Why is our cultural identity put in boxes?
Standardized tests. College applications. The census. At this point, we have all taken at least one of them. As different as they may be, they share one question in common: What is your race/ethnicity?
For some, this can be answered by a reflexive flick of the wrist, while for others it must be calculated to see if it provides any particular advantages or disadvantages. For me it always ended up being the hardest question. Just pick one. It was a blatant reminder, on paper, that I, along with every other multiracial person in the country, did not quite fit into the neat little categories. It illustrated society’s tendency to function by organizing people as tidily as it could — this or that, black or white, A or B — rarely acknowledging room for ambiguity or a grey area. Every checkmark tied my identity to that little box, a square assessment of my cultural identification and outward appearance.
There are many who feel the discomfort when faced with these questions. The little black letters often serve as a harsh reminder that our disadvantages and privileges we try so hard to hide in public are fully acknowledged on paper, and that we must face the consequences of being assessed by them. Though it is at times uncomfortable… we must assess and ask the question: Is it a necessary evil? Or is it just a flimsy bandage for the even bigger problem that these questions have to be asked in the first place?
Since the U.S. Census now allows survey takers to check off more than one race, the question has shifted from what do I pick from why do I pick this? The government asks about race and ethnicity so that federal agencies can acquire the information to monitor compliance with anti-discrimination laws.
Ithaca College’s Office of Admission asks the question because it is part of the Common Application, and then uses the information to “track and report the diversity of the incoming class and student body,” said Eric Maguire, Vice President of Enrollment.
The American Association for Affirmative Action said that these questions are completely necessary.
“In order to prove discrimination, you have to have some basis . . . you have to have some statistics to gauge to see if there is opportunity in applications,” said Shirly Wilcher, Executive Director of American Association for Affirmative Action. “If you have no data, you have no means of judging whether or not there is equal opportunity. So yes, we think it is very important.”
The races listed on the U.S. Census are: “American Indian or Alaskan Native,” “Asian,” “Black or African American,” “Native Hawaiian and Other Pacific Islander,” “Some Other Race,” “White” and “Two or more races.” This is not including the listed ethnicities, Hispanic or non-Hispanic. The website for the U.S. Census does describe that there are places on the survey to specify your race or ethnicity, in addition to the ancestry portion of the survey. In addition to this, the U.S. Census is not asking for race on a phenotypical, or even genetic level.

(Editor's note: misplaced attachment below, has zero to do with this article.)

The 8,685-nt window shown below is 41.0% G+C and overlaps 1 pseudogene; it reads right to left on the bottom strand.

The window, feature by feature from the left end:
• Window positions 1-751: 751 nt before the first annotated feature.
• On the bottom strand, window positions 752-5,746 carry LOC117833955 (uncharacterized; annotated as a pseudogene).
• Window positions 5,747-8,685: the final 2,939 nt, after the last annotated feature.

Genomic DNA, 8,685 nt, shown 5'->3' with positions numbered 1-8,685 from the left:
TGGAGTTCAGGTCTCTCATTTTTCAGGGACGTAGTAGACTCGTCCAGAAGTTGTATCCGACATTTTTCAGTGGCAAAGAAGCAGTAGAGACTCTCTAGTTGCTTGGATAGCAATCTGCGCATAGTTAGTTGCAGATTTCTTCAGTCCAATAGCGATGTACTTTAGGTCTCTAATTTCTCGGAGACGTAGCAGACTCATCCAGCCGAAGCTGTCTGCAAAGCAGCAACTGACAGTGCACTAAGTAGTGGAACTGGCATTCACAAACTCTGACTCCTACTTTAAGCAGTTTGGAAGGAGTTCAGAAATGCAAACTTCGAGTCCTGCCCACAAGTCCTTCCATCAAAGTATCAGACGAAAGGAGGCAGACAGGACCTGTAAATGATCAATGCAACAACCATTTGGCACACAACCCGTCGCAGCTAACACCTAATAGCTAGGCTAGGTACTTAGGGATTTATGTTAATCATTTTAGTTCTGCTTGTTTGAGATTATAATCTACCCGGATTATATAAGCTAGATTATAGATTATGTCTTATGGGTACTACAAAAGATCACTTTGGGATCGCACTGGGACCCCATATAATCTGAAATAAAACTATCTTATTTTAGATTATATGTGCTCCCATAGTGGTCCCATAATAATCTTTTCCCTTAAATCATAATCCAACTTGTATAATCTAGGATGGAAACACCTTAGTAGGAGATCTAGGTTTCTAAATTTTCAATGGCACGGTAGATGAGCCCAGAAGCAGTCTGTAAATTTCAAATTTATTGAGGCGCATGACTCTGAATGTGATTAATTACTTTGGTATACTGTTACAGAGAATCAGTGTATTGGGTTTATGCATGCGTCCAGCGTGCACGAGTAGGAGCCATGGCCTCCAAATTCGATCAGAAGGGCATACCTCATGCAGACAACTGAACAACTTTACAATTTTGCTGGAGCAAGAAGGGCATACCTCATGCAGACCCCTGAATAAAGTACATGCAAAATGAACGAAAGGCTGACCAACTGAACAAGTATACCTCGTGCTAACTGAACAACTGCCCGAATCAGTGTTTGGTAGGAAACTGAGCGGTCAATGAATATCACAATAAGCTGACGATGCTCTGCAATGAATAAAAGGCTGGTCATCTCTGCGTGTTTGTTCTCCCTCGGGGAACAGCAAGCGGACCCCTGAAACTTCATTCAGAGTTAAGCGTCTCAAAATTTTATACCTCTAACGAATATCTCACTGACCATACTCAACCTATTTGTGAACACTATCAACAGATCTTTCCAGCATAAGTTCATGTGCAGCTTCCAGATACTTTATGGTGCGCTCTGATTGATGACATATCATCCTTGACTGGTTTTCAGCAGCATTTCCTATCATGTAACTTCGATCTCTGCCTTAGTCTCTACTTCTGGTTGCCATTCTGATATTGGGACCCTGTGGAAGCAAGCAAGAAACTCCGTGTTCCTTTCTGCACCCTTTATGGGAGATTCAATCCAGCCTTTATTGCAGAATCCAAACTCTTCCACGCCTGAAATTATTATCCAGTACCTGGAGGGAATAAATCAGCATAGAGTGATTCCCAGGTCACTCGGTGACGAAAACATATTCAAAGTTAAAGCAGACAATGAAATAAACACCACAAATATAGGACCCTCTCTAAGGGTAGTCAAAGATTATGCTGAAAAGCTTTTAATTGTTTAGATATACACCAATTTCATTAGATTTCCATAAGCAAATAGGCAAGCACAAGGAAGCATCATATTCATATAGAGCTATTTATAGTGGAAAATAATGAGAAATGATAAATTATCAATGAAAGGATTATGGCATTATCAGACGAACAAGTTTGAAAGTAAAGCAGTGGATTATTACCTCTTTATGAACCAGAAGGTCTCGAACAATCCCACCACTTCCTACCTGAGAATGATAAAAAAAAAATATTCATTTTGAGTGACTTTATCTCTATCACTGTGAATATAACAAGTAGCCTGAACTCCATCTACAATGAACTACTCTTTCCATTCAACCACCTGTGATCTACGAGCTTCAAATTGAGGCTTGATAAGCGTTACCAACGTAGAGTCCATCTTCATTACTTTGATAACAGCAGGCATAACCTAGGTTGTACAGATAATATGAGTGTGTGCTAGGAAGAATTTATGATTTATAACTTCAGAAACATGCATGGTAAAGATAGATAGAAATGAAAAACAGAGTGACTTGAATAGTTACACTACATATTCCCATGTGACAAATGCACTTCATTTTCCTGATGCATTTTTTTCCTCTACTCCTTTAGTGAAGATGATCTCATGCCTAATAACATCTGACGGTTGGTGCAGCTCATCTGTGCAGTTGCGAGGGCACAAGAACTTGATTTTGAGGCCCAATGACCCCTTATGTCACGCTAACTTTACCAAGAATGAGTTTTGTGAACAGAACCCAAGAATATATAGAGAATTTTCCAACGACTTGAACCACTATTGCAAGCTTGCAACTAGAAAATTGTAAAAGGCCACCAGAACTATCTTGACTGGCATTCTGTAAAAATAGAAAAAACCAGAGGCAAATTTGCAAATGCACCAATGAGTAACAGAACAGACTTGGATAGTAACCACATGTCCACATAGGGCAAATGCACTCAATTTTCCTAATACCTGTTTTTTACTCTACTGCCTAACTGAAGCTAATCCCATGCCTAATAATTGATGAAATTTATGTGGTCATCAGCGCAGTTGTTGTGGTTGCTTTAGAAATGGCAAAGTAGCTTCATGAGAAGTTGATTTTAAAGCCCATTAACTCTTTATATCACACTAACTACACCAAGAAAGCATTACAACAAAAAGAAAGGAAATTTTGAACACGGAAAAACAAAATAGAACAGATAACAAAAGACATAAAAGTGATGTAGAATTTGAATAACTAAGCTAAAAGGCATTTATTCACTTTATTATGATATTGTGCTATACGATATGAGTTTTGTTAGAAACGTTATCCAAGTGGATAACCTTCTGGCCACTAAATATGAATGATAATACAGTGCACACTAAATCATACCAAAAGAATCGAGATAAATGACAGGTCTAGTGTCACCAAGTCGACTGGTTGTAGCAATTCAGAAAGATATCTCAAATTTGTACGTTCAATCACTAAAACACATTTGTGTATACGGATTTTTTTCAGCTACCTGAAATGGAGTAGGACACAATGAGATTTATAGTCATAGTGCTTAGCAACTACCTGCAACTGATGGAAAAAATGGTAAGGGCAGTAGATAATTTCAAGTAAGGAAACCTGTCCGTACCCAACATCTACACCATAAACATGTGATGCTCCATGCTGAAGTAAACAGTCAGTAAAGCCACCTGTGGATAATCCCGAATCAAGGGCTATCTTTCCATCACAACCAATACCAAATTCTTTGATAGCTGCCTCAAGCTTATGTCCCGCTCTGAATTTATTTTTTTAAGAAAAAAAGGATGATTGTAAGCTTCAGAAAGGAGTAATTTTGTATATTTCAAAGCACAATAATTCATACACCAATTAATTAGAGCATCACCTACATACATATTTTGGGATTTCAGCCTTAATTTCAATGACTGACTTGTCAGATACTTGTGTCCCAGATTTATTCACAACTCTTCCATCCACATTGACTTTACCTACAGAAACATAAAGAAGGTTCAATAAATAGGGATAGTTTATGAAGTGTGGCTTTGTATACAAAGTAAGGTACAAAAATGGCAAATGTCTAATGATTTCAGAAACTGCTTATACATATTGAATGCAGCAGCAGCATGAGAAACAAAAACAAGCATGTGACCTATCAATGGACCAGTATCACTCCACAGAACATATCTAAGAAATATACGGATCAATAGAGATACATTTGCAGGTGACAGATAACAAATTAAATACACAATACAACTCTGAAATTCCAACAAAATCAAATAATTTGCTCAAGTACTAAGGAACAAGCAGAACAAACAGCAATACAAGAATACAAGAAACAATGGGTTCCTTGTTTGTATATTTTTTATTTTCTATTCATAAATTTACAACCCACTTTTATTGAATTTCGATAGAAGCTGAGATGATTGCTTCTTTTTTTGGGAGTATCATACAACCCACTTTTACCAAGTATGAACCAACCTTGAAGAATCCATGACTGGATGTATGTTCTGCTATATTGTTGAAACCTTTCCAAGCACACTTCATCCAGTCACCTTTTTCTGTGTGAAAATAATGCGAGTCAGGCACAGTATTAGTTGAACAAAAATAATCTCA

“The Census questionnaire is based on self-identification,” said Lindsey Hixon, a statistician for the U.S. Census’s statistics branch.
Though the list appears comprehensive in that it covers every race or ethnicity that comes to mind, it complicates what it means to actually identify with one of these groups. As someone who is part Indian, I would find it difficult to culturally align myself with someone who was Japanese or Cambodian, yet we are all lumped into the category Asian.
“If the government imposed a category for every technical group — there’d be a lot of categories,” Wilcher said. “There’d be too much to manage. When you have groups that small, it’s hard to prove discrimination.”
College applications are still a different story.
“Domestic applicants from traditionally under-represented minority backgrounds … are typically sought-after by admission officials who may allow some flexibility when it comes to grades and test scores in order to attract and admit these candidates,” said Sally Rubenstone, senior advisor for College Confidential, an online college-bound community site. “Any student who ticks the ‘right’ minority box may get preferential treatment.”
Our society is not at the point where we can do away with asking for race and ethnicity on these surveys. As long as we are on unequal playing grounds, there needs to be some assessment of the different racial groups. But our prescribed remedy for assisting groups that have faced years of disadvantages is merely an attempt to bandage up bigger societal problems. As always, we try to patch things up with numbers and calculations.
Anjali Patel is a sophomore documentary studies and production major who is “some other race.” Email her at firstname.lastname@example.org.